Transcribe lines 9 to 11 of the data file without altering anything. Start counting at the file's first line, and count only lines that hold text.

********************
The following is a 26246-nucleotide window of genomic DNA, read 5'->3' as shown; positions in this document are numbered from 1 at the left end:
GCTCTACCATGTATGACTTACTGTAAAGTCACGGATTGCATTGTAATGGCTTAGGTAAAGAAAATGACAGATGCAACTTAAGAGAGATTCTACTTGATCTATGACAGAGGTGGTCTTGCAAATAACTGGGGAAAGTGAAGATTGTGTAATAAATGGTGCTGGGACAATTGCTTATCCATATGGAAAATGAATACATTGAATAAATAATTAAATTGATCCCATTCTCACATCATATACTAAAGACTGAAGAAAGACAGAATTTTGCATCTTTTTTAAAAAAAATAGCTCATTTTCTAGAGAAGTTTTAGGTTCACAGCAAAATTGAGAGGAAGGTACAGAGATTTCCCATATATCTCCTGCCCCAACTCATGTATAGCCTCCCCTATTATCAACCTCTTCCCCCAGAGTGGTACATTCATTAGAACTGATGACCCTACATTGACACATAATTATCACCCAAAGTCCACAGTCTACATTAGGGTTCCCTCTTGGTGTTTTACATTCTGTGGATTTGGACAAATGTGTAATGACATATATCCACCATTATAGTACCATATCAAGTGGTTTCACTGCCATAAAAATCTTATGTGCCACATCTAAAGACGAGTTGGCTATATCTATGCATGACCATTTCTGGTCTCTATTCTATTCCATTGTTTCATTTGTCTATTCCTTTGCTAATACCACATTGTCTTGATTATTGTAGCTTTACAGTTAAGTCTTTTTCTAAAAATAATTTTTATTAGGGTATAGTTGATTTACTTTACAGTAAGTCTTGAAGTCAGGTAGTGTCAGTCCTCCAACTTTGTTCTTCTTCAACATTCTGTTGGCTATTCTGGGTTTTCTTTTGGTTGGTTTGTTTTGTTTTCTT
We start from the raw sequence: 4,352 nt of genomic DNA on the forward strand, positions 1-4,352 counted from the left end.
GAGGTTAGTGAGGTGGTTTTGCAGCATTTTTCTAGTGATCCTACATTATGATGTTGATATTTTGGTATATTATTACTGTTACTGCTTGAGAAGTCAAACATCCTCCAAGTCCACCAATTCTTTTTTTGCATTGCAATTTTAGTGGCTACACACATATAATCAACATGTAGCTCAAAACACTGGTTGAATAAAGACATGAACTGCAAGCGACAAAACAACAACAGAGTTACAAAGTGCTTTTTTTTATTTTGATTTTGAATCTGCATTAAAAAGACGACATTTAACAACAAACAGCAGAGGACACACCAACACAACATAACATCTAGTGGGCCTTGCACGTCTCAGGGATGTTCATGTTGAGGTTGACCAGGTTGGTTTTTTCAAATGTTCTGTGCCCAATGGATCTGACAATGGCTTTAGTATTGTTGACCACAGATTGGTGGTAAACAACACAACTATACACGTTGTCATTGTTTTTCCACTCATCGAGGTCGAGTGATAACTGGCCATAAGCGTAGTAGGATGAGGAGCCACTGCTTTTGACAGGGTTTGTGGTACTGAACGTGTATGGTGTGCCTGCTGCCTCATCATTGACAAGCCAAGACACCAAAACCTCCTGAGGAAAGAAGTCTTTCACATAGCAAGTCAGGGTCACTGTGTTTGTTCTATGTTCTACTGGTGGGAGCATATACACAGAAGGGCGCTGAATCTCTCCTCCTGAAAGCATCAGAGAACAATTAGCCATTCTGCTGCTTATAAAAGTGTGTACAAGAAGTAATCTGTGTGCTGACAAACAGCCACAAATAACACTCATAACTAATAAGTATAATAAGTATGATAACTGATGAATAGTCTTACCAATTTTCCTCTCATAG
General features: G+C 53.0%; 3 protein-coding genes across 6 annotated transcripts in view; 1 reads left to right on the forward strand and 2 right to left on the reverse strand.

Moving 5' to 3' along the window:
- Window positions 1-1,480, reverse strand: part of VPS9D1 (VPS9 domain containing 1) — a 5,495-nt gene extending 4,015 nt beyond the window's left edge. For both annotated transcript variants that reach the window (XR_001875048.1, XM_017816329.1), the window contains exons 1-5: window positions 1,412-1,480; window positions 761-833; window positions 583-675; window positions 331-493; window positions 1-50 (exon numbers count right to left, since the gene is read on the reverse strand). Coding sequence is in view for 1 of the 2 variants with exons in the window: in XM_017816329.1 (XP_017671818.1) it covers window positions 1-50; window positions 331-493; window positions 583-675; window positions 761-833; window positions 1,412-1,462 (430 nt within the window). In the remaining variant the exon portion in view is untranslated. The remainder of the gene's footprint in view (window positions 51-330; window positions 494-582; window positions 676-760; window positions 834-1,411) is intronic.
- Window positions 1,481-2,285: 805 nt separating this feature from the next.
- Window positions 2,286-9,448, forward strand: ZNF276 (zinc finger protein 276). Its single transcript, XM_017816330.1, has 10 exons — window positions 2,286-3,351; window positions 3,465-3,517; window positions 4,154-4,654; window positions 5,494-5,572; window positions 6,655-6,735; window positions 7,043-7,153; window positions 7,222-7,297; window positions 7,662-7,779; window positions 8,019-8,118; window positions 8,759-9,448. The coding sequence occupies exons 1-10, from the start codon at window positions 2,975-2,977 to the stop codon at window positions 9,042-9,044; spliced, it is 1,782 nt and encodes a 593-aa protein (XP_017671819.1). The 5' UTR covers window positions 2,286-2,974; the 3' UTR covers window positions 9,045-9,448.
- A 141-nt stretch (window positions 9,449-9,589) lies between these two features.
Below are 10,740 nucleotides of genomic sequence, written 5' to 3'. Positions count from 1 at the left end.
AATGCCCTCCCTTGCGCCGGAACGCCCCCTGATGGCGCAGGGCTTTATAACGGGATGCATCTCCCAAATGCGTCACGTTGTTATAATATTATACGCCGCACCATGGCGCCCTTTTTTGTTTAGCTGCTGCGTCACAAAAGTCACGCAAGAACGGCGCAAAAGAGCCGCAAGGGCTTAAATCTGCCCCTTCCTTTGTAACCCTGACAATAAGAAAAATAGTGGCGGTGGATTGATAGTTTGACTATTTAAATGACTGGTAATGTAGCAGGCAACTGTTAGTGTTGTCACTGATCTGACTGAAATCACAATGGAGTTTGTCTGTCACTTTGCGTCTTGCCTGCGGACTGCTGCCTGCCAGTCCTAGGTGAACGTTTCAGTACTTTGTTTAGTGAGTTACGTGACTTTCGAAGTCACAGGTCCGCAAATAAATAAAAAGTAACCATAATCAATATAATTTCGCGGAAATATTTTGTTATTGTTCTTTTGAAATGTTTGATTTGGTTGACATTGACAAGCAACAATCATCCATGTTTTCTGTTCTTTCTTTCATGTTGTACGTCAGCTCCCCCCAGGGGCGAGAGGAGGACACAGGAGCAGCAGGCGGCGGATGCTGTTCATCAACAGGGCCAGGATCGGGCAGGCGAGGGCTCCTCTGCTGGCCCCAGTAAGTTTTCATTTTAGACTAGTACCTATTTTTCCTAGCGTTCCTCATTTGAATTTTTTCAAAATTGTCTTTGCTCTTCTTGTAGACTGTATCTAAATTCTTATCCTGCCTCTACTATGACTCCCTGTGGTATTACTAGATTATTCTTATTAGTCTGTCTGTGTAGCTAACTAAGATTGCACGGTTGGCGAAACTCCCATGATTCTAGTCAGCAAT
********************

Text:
- Window positions 2,286-9,448, forward strand: ZNF276 (zinc finger protein 276). Its single transcript, XM_017816330.1, has 10 exons — window positions 2,286-3,351; window positions 3,465-3,517; window positions 4,154-4,654; window positions 5,494-5,572; window positions 6,655-6,735; window positions 7,043-7,153; window positions 7,222-7,297; window positions 7,662-7,779; window positions 8,019-8,118; window positions 8,759-9,448. The coding sequence occupies exons 1-10, from the start codon at window positions 2,975-2,977 to the stop codon at window positions 9,042-9,044; spliced, it is 1,782 nt and encodes a 593-aa protein (XP_017671819.1). The 5' UTR covers window positions 2,286-2,974; the 3' UTR covers window positions 9,045-9,448.
- A 141-nt stretch (window positions 9,449-9,589) lies between these two features.
Below are 10,740 nucleotides of genomic sequence, written 5' to 3'. Positions count from 1 at the left end.